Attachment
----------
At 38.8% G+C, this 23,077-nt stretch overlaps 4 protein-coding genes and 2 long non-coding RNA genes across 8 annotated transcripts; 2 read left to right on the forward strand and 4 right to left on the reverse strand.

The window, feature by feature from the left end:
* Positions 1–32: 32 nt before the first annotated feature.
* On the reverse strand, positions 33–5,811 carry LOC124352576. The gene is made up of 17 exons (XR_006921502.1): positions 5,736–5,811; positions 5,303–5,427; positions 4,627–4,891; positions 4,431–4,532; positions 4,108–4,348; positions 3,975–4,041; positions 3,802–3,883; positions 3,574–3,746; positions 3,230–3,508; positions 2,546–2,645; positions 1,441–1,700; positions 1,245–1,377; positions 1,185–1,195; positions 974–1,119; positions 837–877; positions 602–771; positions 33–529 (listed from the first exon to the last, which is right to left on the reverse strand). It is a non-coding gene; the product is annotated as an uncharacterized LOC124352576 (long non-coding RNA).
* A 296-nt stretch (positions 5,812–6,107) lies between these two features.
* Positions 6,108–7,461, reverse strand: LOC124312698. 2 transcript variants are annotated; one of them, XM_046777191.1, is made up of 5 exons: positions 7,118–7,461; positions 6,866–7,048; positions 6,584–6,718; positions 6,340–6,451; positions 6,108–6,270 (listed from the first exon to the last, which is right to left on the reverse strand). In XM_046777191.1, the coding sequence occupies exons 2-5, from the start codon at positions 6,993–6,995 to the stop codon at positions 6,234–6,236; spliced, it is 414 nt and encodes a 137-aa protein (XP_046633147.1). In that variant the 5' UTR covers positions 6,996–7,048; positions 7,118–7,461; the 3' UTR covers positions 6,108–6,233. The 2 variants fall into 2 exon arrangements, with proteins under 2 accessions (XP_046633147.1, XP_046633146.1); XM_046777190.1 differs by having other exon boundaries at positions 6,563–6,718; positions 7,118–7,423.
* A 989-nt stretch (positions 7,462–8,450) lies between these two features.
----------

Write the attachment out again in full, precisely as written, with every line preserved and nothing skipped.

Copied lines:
At 38.8% G+C, this 23,077-nt stretch overlaps 4 protein-coding genes and 2 long non-coding RNA genes across 8 annotated transcripts; 2 read left to right on the forward strand and 4 right to left on the reverse strand.

The window, feature by feature from the left end:
* Positions 1–32: 32 nt before the first annotated feature.
* On the reverse strand, positions 33–5,811 carry LOC124352576. The gene is made up of 17 exons (XR_006921502.1): positions 5,736–5,811; positions 5,303–5,427; positions 4,627–4,891; positions 4,431–4,532; positions 4,108–4,348; positions 3,975–4,041; positions 3,802–3,883; positions 3,574–3,746; positions 3,230–3,508; positions 2,546–2,645; positions 1,441–1,700; positions 1,245–1,377; positions 1,185–1,195; positions 974–1,119; positions 837–877; positions 602–771; positions 33–529 (listed from the first exon to the last, which is right to left on the reverse strand). It is a non-coding gene; the product is annotated as an uncharacterized LOC124352576 (long non-coding RNA).
* A 296-nt stretch (positions 5,812–6,107) lies between these two features.
* Positions 6,108–7,461, reverse strand: LOC124312698. 2 transcript variants are annotated; one of them, XM_046777191.1, is made up of 5 exons: positions 7,118–7,461; positions 6,866–7,048; positions 6,584–6,718; positions 6,340–6,451; positions 6,108–6,270 (listed from the first exon to the last, which is right to left on the reverse strand). In XM_046777191.1, the coding sequence occupies exons 2-5, from the start codon at positions 6,993–6,995 to the stop codon at positions 6,234–6,236; spliced, it is 414 nt and encodes a 137-aa protein (XP_046633147.1). In that variant the 5' UTR covers positions 6,996–7,048; positions 7,118–7,461; the 3' UTR covers positions 6,108–6,233. The 2 variants fall into 2 exon arrangements, with proteins under 2 accessions (XP_046633147.1, XP_046633146.1); XM_046777190.1 differs by having other exon boundaries at positions 6,563–6,718; positions 7,118–7,423.
* A 989-nt stretch (positions 7,462–8,450) lies between these two features.